Tiananmen Massacre Anniversary: ​​Hong Kongers Remember “35th of May” 1989

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Written By Maya Cantina

On the 35th anniversary of the suppression of the Chinese democracy movement, commemoration has long been banned in Hong Kong. But there is resistance.

Arrest of a person by uniformed officers.

Artist Samni Chen was arrested in Hong Kong on June 3 Photo: Chan Long Hei/ap

BERLIN taz | Beijing’s central Tiananmen Square was reportedly inaccessible on Tuesday afternoon, even with the now mandatory visitor ticket. Hours earlier, the square popular with tourists, where the so-called Tian’anmen massacre took place during the violent suppression of the peaceful democracy movement that lasted several weeks on June 4, 1989, was still accessible after strict controls.

However, on this sensitive date, security measures had been greatly increased in the area where an estimated several hundred people were killed by the army 35 years ago. Throughout mainland China, there was nothing to remind us of the violence of the time, which Beijing largely erased from the public’s consciousness.

At a news conference held by China’s Foreign Ministry, spokeswoman Mao Ning, asked about the massacre, criticized what the government saw as the interference of other states. “The Chinese government had a clear conclusion early on about the political unrest that took place in the late 1980s,” she said, according to dpa, without commenting on the events themselves. Beijing has always refused to use this as an excuse to attack China and interfere in its internal affairs.

In Hong Kong, which has been part of China again as a special administrative region since 1997, June 4 has always been used since 1989 to mobilize the democracy movement there. On that day, tens of thousands of people always commemorated the dead in Victoria Park with candles.

Hong Kong now commemorates ‘hatred against central government’

Since the Hong Kong government introduced the national security law in 2020 under pressure from China, this is no longer allowed. The always peaceful commemoration is now considered ‘hatred against the central government’. Eight activists suspected of planning a public memorial have already been arrested in recent days. The government itself blocked the park with a food festival and secured it with a large contingent of police in the entire neighboring district, as the web portal says Hong Kong’s Free Press documented.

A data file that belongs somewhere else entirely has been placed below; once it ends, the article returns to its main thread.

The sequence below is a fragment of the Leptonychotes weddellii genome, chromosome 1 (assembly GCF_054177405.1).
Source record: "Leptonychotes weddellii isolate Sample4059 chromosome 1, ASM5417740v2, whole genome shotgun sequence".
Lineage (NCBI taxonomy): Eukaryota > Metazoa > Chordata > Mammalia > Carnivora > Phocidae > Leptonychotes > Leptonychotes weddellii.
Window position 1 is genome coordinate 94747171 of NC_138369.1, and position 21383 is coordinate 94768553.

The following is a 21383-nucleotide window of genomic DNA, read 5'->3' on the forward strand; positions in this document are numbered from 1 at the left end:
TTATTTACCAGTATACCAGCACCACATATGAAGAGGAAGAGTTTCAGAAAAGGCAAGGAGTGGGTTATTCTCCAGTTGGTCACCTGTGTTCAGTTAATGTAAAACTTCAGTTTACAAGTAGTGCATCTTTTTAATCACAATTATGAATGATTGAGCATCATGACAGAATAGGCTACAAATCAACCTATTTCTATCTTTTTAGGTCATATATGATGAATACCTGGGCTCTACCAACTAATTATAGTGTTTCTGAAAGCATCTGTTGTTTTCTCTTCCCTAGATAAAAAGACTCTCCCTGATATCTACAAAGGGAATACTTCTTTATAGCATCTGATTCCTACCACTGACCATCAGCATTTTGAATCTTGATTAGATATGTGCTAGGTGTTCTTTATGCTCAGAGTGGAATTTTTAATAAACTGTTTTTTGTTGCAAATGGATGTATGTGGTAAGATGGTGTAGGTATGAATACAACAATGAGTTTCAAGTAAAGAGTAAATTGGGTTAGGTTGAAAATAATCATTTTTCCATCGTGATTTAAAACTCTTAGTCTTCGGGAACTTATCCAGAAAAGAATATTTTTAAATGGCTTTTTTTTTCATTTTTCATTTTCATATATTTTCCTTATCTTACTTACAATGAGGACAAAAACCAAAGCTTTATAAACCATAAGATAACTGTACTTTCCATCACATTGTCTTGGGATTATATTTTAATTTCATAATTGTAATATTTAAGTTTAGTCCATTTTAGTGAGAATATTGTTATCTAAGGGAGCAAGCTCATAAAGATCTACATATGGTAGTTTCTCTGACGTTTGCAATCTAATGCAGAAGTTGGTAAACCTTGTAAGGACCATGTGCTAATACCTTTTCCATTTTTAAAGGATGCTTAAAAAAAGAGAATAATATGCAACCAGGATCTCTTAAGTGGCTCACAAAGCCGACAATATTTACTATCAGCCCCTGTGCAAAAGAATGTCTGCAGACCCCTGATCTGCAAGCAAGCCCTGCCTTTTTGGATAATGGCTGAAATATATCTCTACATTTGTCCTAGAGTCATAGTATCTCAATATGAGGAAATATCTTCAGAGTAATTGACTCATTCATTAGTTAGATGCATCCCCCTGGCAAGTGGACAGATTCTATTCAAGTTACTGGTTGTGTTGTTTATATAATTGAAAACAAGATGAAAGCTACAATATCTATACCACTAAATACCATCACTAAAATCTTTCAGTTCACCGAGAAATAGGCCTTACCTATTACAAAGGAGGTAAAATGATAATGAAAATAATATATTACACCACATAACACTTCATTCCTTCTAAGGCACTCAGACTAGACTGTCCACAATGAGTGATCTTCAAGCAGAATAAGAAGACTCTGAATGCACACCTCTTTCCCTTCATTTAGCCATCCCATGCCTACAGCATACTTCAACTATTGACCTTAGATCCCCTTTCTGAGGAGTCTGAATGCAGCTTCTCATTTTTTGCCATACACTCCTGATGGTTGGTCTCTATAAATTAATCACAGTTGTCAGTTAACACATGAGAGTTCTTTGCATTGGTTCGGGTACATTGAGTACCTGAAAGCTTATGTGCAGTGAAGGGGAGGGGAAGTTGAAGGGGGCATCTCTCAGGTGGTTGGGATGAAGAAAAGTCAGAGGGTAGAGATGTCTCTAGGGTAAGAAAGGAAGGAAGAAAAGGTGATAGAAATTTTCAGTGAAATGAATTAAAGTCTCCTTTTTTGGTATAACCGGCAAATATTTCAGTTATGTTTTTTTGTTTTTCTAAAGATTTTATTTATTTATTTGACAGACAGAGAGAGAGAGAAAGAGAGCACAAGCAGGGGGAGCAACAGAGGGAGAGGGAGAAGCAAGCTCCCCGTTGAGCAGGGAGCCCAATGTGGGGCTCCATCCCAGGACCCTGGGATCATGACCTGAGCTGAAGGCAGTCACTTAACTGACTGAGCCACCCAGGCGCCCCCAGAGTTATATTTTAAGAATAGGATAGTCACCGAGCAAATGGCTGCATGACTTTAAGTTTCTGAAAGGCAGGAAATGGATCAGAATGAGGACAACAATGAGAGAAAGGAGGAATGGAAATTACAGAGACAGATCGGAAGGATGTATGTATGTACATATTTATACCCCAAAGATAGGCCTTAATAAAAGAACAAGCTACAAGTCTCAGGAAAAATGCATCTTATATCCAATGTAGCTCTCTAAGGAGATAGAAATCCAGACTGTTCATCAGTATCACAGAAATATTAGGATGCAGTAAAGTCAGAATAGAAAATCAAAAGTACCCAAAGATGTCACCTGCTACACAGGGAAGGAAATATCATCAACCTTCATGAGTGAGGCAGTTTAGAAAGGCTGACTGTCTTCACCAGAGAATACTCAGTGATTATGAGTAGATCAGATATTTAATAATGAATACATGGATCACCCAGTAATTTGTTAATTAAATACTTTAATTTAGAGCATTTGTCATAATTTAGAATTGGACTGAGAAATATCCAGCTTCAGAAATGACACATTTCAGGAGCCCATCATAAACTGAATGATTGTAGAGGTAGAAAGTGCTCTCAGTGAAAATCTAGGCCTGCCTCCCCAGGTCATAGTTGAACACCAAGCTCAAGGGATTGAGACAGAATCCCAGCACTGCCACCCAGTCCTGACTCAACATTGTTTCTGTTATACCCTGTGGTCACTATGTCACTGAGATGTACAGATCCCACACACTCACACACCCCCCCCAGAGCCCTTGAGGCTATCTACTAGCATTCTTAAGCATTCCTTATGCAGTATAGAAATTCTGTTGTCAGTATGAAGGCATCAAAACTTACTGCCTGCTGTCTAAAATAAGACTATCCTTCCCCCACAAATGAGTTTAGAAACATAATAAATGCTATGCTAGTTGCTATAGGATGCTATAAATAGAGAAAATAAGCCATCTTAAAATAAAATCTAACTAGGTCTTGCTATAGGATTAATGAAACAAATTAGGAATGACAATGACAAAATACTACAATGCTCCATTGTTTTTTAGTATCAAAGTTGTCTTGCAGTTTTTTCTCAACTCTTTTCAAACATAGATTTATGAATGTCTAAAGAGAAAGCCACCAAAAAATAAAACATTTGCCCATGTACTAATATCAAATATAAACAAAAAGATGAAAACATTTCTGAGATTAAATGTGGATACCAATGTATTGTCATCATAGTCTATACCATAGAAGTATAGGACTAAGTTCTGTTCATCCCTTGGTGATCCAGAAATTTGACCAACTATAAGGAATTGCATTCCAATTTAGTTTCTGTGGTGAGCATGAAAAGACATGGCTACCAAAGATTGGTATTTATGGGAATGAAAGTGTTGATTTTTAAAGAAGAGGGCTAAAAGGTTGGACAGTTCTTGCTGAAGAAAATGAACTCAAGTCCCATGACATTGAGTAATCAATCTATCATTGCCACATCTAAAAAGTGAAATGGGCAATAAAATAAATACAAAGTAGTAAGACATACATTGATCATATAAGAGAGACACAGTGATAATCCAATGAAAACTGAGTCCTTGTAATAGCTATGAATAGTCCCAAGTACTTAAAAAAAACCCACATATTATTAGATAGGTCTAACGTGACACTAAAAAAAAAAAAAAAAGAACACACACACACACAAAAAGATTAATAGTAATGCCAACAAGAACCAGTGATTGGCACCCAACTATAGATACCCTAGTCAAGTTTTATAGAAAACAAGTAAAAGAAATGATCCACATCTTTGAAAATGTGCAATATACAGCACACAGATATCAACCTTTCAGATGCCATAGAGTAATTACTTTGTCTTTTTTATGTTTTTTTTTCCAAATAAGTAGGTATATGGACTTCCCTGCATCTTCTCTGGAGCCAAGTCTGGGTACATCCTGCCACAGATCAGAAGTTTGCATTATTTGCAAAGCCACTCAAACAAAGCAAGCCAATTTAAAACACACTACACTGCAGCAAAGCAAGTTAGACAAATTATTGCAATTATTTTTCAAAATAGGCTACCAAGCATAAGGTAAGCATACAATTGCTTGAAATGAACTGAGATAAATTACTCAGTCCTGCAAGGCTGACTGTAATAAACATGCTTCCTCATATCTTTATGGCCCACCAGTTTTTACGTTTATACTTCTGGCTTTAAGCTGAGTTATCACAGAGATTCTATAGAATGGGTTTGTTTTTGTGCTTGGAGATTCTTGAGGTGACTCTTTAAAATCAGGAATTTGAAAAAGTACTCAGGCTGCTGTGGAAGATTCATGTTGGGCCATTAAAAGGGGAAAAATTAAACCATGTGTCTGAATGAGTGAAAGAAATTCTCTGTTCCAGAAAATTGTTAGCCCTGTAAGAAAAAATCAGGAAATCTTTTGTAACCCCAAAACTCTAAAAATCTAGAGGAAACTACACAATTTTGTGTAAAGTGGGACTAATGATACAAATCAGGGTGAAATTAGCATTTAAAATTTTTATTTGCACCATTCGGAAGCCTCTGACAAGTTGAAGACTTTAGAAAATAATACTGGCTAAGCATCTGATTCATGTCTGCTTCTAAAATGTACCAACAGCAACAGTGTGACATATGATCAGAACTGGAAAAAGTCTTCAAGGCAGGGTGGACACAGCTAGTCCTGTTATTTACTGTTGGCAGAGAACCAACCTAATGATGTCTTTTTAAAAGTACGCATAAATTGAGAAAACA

Performance artist Sanmu Chen was arrested in the Causeway Bay shopping district on Monday evening. He had drawn the date ‘8964’ in the air with one hand, simulating spilled blood. He was later released without conditions, police said.

Hong Kong police said this this weekend South China morning mail already registered visitors to the Hunter bookstore and thus unintentionally advertised the campaign. Hunter had his window decorated with a large “35/5.” The “35. May means June 4 and was used years ago by activists in China to circumvent internet censorship. The store now also offered candles for “HK$6.4”.

Taiwan’s new Beijing-critical President Lai Ching-te, whose election the Chinese regime sees as a provocation, vowed on Facebook on Tuesday: “The memory of June 4 will not disappear into the maelstrom of history and we will continue to work hard to ensure that historical commemoration is kept alive.”

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